The Rolex Submariner is one of the most instantly recognizable watches ever. Using the old saying, if it ain’t broke don’t fix it, the case shapes, sizes and profiles have been tweaked, but the essence of the original Oyster case is this the same. Let’s compare it to the Porsce 911. The current iteration of Porsche’s most famous sports car, the 992, is essentially a car has been tweaked, improved, streamlined – but all based on the same recipe that Porsche has used for the past half-century. The 2020 Rolex Submariner Last month Rolex unveiled the newest versions of its most celebrated sports watches. The revamp of the collection encompassed all models, in all metals with the common feature being a new case profile and the inclusion of the new in-house movement. As one would expect, these watches are an evolution rather than a revolution of the Submariner, but the […]
Six years ago Tudor gave the world the Black Bay 58 and it was exactly what vintage watch collectors and enthusiasts had been dreaming of. Since its launch in 2012, there has been nothing but praise for the Black Bay, which draws heavily on the vintage watches in Tudor’s back catalogue. The Black Bay 58, however, was a new beast in a new case and profile that was very faithfully based on the Tudor Submariner reference 7924 from 1958; hence the ‘58’ in the name. The 7924 was used extensively by military forces around the world and was one of the founding fathers of the Tudor dive watch line. The new Tudor Black Bay 58 Navy Blue Military Timekeeping The Tudor Submariner reference 7924 was the product of a relationship that began in 1956, when the French Navy ordered a batch of Submariners reference 7922 to issue to its […]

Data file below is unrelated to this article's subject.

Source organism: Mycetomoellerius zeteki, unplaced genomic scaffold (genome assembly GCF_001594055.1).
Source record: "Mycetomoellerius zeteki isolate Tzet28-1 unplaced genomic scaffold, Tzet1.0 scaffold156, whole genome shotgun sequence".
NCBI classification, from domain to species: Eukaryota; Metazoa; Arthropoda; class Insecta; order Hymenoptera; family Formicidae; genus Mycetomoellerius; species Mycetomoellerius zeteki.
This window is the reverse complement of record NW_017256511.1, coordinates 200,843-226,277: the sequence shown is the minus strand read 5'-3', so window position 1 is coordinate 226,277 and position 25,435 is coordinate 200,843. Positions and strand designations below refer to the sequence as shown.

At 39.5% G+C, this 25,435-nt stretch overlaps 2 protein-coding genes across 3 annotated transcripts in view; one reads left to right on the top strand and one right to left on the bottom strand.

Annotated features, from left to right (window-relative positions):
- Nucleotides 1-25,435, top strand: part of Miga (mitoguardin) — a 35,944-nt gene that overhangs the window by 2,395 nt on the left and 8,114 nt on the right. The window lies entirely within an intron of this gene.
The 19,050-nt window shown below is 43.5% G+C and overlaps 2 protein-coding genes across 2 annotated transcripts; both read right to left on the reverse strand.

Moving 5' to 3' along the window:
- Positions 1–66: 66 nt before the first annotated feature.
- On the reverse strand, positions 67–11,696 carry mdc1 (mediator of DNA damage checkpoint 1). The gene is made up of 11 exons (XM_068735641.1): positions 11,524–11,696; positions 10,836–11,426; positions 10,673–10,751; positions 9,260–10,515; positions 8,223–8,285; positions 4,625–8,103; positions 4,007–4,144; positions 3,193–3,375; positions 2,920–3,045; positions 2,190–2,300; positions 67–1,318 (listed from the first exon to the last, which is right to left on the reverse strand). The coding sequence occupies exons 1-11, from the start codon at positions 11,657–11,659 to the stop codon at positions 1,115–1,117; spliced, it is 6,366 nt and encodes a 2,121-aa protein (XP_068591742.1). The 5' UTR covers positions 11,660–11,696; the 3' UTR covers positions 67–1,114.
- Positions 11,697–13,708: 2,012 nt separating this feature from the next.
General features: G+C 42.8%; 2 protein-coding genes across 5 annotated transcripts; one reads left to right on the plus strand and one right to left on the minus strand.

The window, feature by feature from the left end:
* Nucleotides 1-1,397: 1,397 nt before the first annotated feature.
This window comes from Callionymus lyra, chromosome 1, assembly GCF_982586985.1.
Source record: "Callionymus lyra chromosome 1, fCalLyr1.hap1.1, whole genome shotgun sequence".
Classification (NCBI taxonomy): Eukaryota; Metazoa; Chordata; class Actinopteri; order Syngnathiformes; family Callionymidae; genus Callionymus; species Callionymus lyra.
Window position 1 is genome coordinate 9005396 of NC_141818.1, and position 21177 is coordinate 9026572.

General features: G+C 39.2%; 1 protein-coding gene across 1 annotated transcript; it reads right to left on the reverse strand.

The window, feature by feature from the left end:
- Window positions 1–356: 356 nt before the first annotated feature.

In 1976, the House of Wilsdorf launched its first automatic chronograph. And it wasn’t a Rolex, it was a Tudor self-winding chronograph, a full 12 years before Rolex introduced their first automatic Daytona; the Zenith-powered 16500 series in 1988. This was a real coup for Tudor and put them ahead of other chronograph manufacturers of the 1970s. In fact, it was this automatic movement that led to the watch’s nickname. The rotor and autowind mechanism of the movement meant that Tudor needed to design a new watchcase that was deeper, hence the collector term ‘Big Block’. A second aesthetic change that occurred with the Big Block was the introduction of a third chronograph register on the dial – an hour indicator. The previous two series, the Home Plates and Mote Carlos, were effectively 45-minute stopwatches, but the new watches could measure much longer periods of time. The First Three Series […]
Following hot on the heels of the first series Home Plate chronographs of 1970, in 1971 Tudor launched the second series of chronographs. The flamboyant use of colour that was a signature of the Home Plates was continued with vivid tones of orange and blue dialed watches now complementing the grey and orange colour scheme that was first seen on the first series of watches. Compared to other watches in the Tudor and Rolex line-ups, these watches were both big at 40mm and eye-catching in their execution. A Tudor 7169 Monte Carlo In the second series of Chronographs the home plate style markers were replaced with more conventional rectangle shaped lume plots. The use of bright orange remained with eye-catching elements on both chronograph registers as well as on the outer seconds markers. The watches became known by collectors as Monte Carlos, as the dials resembled the roulette tables of […]
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